All relevant comments. The case for change is outlined in the attached article. A mistake in it, as made by others as well, is that ‘King’ (as in King-Parrot) and ‘Regent’ are said to be references to ‘colonial power structures’. They
are in a way, but not in the sense intended. The persons commemorated were Governor King and the Prince Regent (see Fraser & Gray). Therefore, if the inquiry is into the suitability of particular people, you would need to look into the reputation of Governor
King and the Prince Regent (later George VI).
A point made in discussions on this is that something of a generational divide is appearing, with older people being more attached to established names. However if the case for change is really so compelling a great many names for different
things would have to be changed, as Don points out. Should ALL person-based names be eliminated. Why just birds?
Sent: Thursday, 22 December 2022 9:20 AM
To: 'Geoffrey Dabb' <>; 'Canberrabirds' <>
Subject: RE: Spam:*********, [Canberrabirds] Not much going on, but ...
Names DO matter, but not just birds, surely? What about e.g. Banksias? And those of us mammals called Mitchell, Horsfield, etc, should also have our names changed.
Excellent contribution thank you Geoffrey. It should provoke some interesting discussion. Happy Christmas time everyone.
From: Canberrabirds <>
On Behalf Of Geoffrey Dabb
Sent: Thursday, 22 December 2022 8:17 AM
To: Canberrabirds <>
Subject: Spam:*********, [Canberrabirds] Not much going on, but ...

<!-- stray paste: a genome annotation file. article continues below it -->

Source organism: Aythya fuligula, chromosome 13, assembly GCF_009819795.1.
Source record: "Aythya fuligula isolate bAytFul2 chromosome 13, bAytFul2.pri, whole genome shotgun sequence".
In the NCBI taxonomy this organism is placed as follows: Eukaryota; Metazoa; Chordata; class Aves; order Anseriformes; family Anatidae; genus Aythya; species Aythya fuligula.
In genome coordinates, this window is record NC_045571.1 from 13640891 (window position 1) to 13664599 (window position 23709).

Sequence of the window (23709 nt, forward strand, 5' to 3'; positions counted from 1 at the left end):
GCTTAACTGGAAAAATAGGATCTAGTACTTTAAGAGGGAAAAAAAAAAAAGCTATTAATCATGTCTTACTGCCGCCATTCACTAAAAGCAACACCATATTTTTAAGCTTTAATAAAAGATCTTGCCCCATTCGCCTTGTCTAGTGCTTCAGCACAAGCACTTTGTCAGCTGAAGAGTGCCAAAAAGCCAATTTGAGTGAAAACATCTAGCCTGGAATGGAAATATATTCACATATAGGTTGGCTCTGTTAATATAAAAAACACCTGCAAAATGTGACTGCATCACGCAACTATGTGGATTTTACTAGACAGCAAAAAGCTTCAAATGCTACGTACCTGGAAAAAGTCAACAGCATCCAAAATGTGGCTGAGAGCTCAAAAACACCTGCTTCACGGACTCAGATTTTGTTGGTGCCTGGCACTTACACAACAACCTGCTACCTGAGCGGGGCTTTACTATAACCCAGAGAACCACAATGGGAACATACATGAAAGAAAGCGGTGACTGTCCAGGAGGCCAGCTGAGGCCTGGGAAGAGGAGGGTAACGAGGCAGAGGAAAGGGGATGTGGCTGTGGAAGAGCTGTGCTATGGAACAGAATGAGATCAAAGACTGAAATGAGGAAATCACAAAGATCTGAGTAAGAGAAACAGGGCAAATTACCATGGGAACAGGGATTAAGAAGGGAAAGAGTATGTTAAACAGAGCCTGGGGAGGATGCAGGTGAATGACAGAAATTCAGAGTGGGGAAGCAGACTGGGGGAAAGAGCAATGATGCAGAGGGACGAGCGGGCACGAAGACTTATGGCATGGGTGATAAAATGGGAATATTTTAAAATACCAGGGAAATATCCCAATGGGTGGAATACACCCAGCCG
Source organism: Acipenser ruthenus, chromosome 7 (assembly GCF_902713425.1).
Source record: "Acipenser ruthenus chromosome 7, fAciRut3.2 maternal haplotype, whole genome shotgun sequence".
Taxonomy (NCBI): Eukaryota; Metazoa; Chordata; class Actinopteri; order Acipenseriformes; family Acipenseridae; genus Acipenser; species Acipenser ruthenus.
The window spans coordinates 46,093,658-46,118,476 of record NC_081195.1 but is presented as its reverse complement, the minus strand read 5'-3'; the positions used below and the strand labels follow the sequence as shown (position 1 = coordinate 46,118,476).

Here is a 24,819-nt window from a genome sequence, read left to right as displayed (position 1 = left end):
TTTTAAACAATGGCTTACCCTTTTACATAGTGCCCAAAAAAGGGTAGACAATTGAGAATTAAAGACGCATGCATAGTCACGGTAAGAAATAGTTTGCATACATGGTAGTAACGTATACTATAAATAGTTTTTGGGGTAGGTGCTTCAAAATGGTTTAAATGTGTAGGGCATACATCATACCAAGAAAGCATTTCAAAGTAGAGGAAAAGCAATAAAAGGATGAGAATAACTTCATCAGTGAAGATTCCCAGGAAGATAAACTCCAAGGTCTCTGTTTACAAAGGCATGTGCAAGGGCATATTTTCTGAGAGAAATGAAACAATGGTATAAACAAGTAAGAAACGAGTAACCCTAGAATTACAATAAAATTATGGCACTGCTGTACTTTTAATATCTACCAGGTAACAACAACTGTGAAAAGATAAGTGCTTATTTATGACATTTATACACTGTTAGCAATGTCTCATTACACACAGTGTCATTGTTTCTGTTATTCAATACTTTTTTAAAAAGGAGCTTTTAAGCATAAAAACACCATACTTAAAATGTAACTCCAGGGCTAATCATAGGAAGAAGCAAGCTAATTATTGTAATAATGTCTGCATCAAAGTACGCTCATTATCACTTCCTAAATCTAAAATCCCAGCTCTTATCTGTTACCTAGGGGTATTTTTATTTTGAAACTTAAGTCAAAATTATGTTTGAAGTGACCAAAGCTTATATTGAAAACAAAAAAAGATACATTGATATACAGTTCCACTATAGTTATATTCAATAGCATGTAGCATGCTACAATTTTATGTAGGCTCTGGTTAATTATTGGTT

I notice that this chatline is going through one of its quieter periods. Here is some news, then. There is a debate going on within Birdlife Australia about whether to eliminate all personal bird names, that is English
bird names that refer to people. Example are Major Mitchell’s Cockatoo, Horsfield’s Bronze-Cuckoo and Australia King-Parrot. The reason is that people see a strong case to change some names, like the Major’s cockatoo, but no easy way to decide whether other
names recalling Australia’s colonial past should remain or go. There is a similar debate going on in North America. This is not an easy matter to resolve, as there are so many opinions out there. More will be heard about this, I’m sure.
To offer a little graphic relief, I have the below observation from last week, from the backyard.
I’m pretty sure ‘Rainbow Lorikeet’ is not a personal name, but, as there is a strong generational flavour in all this, anyone with a 1980s childhood might see the Rainbow Brite connection.